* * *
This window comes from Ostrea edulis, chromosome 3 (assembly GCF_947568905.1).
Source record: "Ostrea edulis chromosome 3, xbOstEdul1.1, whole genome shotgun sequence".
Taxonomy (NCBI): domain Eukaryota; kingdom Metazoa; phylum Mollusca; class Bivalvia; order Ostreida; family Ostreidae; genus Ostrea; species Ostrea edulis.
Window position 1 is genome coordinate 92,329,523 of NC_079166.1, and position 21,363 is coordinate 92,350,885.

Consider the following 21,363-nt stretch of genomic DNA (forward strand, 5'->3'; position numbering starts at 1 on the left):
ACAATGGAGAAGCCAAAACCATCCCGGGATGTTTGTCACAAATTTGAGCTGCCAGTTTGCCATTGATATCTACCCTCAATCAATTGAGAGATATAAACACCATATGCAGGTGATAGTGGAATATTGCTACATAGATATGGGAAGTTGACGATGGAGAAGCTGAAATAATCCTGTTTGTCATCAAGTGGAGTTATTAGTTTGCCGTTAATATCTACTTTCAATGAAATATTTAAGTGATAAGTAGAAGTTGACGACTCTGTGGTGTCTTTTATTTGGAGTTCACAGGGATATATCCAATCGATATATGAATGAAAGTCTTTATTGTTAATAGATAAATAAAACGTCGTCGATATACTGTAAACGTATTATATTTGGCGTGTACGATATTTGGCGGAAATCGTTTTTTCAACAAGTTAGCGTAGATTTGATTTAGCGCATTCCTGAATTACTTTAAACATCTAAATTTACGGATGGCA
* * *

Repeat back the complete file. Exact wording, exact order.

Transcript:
This window comes from Ostrea edulis, chromosome 3 (assembly GCF_947568905.1).
Source record: "Ostrea edulis chromosome 3, xbOstEdul1.1, whole genome shotgun sequence".
Taxonomy (NCBI): domain Eukaryota; kingdom Metazoa; phylum Mollusca; class Bivalvia; order Ostreida; family Ostreidae; genus Ostrea; species Ostrea edulis.
Window position 1 is genome coordinate 92,329,523 of NC_079166.1, and position 21,363 is coordinate 92,350,885.

Consider the following 21,363-nt stretch of genomic DNA (forward strand, 5'->3'; position numbering starts at 1 on the left):
ACAATGGAGAAGCCAAAACCATCCCGGGATGTTTGTCACAAATTTGAGCTGCCAGTTTGCCATTGATATCTACCCTCAATCAATTGAGAGATATAAACACCATATGCAGGTGATAGTGGAATATTGCTACATAGATATGGGAAGTTGACGATGGAGAAGCTGAAATAATCCTGTTTGTCATCAAGTGGAGTTATTAGTTTGCCGTTAATATCTACTTTCAATGAAATATTTAAGTGATAAGTAGAAGTTGACGACTCTGTGGTGTCTTTTATTTGGAGTTCACAGGGATATATCCAATCGATATATGAATGAAAGTCTTTATTGTTAATAGATAAATAAAACGTCGTCGATATACTGTAAACGTATTATATTTGGCGTGTACGATATTTGGCGGAAATCGTTTTTTCAACAAGTTAGCGTAGATTTGATTTAGCGCATTCCTGAATTACTTTAAACATCTAAATTTACGGATGGCA